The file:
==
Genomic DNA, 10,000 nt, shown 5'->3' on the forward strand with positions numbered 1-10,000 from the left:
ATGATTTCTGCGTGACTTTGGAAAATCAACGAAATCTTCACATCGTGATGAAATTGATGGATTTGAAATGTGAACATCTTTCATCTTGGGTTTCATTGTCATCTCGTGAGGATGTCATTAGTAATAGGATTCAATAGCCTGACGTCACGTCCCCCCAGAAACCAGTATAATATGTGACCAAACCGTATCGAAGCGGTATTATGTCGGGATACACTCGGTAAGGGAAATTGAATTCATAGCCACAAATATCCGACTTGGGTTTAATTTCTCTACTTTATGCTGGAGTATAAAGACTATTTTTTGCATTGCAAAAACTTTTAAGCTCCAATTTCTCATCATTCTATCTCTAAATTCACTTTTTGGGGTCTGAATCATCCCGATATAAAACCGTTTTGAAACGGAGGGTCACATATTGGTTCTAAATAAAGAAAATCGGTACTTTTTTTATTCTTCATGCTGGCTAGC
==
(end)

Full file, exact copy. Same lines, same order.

Genomic DNA, 10,000 nt, shown 5'->3' on the forward strand with positions numbered 1-10,000 from the left:
ATGATTTCTGCGTGACTTTGGAAAATCAACGAAATCTTCACATCGTGATGAAATTGATGGATTTGAAATGTGAACATCTTTCATCTTGGGTTTCATTGTCATCTCGTGAGGATGTCATTAGTAATAGGATTCAATAGCCTGACGTCACGTCCCCCCAGAAACCAGTATAATATGTGACCAAACCGTATCGAAGCGGTATTATGTCGGGATACACTCGGTAAGGGAAATTGAATTCATAGCCACAAATATCCGACTTGGGTTTAATTTCTCTACTTTATGCTGGAGTATAAAGACTATTTTTTGCATTGCAAAAACTTTTAAGCTCCAATTTCTCATCATTCTATCTCTAAATTCACTTTTTGGGGTCTGAATCATCCCGATATAAAACCGTTTTGAAACGGAGGGTCACATATTGGTTCTAAATAAAGAAAATCGGTACTTTTTTTATTCTTCATGCTGGCTAGC